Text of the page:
Sleep Disorder Snoring

Sleep Disorders and the Cluster Headache Explained

There is a complex association between sleep disorders and cluster headaches. If you have a sleep disorder and suffer from cluster headaches, addressing your sleep issues can help you have fewer headaches.

What is a Cluster Headache?

woman with headache

A cluster headache is a rare headache disorder characterized by severe pain on one side of the head. The pain tends to be especially severe around the eye. Some sufferers describe the sensation as a burning pain; others report it feels as though a hot poker or an ice pick is stabbing them in the eye. This pain may be accompanied by restlessness, agitation, sweating, flushing, a runny nose, or eye irritation.

Cluster headaches tend to reoccur at specific intervals over several weeks or months, hence the term cluster. Each attack lasts for approximately 15 to 180 minutes. These attacks can occur as many as eight times in one day, or as infrequently once every other day. The average cluster headache sufferer endures two headache attacks per day over a period of four to six weeks.

Cluster headache attack periods are separated by periods of remission that last for months or even years. During these remission periods, the headaches do not occur. In patients with episodic cluster headaches, attack periods last anywhere from one week to one year, and remission periods last for at least one month. Patients with chronic cluster headaches experience attacks for more than a year without remission, or with periods of remission lasting less than a month.

The pain that occurs with a cluster headache is widely considered the most severe form of headache pain. Some doctors even consider it one of the most painful of all medical conditions. Cluster headaches are sometimes referred to as “suicide headaches,” because the pain is so intense some people have gone so far as to commit suicide to escape the unbearable agony of a cluster headache.

Cluster Headaches and Sleep

Cluster headaches typically strike at night, often during sleep. The pain can be so intense it wakes the sleeper. Experts believe these attacks are triggered when the brain is transitioning from REM to non-REM sleep—dreaming occurs during REM sleep.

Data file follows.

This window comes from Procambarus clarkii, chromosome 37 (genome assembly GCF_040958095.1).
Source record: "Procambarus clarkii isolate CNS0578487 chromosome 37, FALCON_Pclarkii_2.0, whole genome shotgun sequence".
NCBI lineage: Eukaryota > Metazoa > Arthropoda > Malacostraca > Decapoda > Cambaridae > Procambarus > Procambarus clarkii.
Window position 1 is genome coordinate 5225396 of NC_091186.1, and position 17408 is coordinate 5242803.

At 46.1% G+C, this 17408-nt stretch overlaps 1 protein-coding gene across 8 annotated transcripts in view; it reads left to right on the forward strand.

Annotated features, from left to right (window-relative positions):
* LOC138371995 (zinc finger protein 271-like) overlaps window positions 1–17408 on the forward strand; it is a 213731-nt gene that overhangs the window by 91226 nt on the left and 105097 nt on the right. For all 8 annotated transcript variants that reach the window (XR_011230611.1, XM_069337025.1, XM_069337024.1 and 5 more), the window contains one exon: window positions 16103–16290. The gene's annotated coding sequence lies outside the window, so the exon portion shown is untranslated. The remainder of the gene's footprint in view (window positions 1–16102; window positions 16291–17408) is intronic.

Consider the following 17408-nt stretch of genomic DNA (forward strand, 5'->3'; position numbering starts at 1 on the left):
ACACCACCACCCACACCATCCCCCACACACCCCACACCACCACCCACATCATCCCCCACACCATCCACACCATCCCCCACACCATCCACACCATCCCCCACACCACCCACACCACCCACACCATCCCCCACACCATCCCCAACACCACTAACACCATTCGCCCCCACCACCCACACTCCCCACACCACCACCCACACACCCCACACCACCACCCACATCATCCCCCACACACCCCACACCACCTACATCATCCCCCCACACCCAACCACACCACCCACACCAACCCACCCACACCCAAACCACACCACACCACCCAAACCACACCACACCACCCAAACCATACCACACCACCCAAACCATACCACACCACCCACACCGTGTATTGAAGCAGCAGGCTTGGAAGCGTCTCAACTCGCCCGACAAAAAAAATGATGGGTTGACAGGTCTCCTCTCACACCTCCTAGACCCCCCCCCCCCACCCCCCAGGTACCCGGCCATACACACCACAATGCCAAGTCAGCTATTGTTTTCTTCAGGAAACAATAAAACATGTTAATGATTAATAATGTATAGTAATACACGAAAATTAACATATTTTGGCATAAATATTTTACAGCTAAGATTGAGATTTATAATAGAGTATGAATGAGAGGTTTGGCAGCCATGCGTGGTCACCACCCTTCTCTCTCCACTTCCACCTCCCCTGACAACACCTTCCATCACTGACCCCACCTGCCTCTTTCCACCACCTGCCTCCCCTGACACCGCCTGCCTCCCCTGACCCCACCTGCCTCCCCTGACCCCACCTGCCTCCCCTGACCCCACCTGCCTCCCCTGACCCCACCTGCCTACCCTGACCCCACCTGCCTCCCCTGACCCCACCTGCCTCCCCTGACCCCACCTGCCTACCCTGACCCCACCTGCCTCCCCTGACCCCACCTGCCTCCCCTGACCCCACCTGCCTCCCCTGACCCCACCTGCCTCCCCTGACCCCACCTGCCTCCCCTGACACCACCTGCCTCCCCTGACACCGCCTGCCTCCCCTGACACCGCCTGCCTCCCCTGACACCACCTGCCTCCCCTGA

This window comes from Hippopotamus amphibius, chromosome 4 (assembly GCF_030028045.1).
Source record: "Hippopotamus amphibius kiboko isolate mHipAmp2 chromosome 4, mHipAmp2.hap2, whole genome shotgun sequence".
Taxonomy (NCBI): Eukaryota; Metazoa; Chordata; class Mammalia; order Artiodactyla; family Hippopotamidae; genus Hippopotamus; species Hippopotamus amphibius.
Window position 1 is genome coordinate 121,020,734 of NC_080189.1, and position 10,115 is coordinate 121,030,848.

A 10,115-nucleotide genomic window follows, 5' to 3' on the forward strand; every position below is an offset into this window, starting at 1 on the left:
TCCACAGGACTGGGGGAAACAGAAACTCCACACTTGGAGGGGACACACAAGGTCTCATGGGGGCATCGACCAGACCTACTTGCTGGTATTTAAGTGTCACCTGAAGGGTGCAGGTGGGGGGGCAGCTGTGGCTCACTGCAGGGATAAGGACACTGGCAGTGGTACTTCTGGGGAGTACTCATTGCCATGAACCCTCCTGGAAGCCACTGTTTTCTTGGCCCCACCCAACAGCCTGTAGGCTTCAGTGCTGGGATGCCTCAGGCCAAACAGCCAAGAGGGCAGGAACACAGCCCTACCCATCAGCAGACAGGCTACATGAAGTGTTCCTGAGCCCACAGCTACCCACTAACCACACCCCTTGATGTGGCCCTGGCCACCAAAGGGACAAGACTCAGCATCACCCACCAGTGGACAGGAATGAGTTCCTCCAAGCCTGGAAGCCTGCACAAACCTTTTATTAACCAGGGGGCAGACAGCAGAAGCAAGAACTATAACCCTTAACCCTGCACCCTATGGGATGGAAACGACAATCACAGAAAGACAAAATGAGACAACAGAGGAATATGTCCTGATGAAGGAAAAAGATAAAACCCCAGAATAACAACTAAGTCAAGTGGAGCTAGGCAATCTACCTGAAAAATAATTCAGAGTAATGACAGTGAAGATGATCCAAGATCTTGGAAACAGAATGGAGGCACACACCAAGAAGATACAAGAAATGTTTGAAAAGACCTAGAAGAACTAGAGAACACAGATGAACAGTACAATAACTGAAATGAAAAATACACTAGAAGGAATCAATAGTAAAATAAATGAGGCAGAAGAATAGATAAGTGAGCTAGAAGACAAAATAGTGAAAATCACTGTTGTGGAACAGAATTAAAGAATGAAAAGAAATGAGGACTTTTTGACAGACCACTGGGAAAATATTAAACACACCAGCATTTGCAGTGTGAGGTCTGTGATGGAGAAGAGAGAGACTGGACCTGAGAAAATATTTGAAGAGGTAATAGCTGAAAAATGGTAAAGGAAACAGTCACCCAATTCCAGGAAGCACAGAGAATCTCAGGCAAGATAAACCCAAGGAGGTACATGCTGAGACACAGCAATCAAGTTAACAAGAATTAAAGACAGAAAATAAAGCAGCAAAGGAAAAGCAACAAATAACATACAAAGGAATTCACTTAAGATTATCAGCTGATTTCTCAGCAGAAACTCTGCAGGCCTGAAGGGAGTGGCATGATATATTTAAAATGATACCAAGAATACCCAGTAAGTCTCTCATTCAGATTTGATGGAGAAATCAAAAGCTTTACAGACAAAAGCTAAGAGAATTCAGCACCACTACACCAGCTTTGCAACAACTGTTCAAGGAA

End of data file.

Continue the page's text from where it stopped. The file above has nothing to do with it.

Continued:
Cluster Headaches and Sleep Disorders: What’s the Connection?

Multiple sleep disorders are linked to cluster headache attacks. Obstructive sleep apnea often co-occurs with cluster headaches. Narcolepsy and insomnia can also influence cluster headaches.

In some patients, treating these sleep disorders can make cluster headache attacks less frequent and less severe.

Poor sleep quality significantly increases an individual’s risk of experiencing a cluster headache attack. Disruptions to a person’s normal sleep schedule also make cluster headaches more likely.

The hypothalamus is the part of the brain that controls the body’s circadian rhythm and sleep-wake cycle. This same region of the brain is also believed to play a role in triggering cluster headaches. Therefore, maintaining a regular sleep schedule and consistently getting quality sleep can reduce the incidence of cluster headache attacks.

Sleep disorders negatively impact sleep quality and interrupt the sleep cycle. As a result, individuals who suffer from sleep disorders, or poor sleep in general, tend to be more prone to cluster headaches.

Obstructive Sleep Apnea and Cluster Headaches

Obstructive sleep apnea is the most common sleep disorder in adults. Patients with sleep apnea intermittently stop breathing while asleep. The throat muscles block the passage of air in and out of the lungs. One of the most obvious signs of sleep apnea is heavy snoring.

Patients with sleep apnea sometimes wake up in the night choking or gasping for air. Their snoring is frequently loud enough that it interrupts both their sleep and the sleep of their partners. Their sleep is so disrupted they often wake up feeling irritable, tired, and sore. They might be so tired during the day they have trouble staying awake; falling asleep at the wheel is a potential danger.

Sleep apnea can cause cluster headache attacks or make existing attacks worse.

Treating Sleep Disorders and Cluster Headaches

Improved sleep quality can reduce the frequency and severity of cluster headache attacks. To achieve better sleep, it is often necessary to address the underlying issues that prevent a patient from getting adequate rest.

Obstructive sleep apnea can be treated using CPAP and EPAP devices.

Theravent is a small EPAP device placed over the nostrils before bed. The device exerts a gentle pressure to keep the airways open and allow for proper breathing. This is a natural way to reduce or eliminate snoring.

CPAP devices are often prescribed for the treatment of obstructive sleep apnea. These devices continually exert air pressure in the throat to keep the airways open and allow for normal breathing.

Unfortunately, CPAP devices require a machine and a mask, making them uncomfortable and inconvenient. CPAP devices can also produce unpleasant side effects that are not experienced with EPAP devices.

Although both CPAP and EPAP devices help patients with sleep apnea breathe better during sleep, some patients prefer the ease and simplicity of EPAP devices like Theravent.

Even patients who don’t have sleep apnea might experience sleep issues due to excessive snoring. Snoring can prevent both you and your bedmate from getting a refreshing, full night of rest. Interrupted sleep due to snoring can lead to a host of unpleasant side effects including daytime sleepiness, irritability, difficulty concentrating during the day, and headaches, including excruciating cluster headaches.

To reduce snoring and improve the quality of your sleep, you can try anti-snoring products like nasal strips, specially designed pillows, mouthpieces, chinstraps, salt machines, or nasal dilators.

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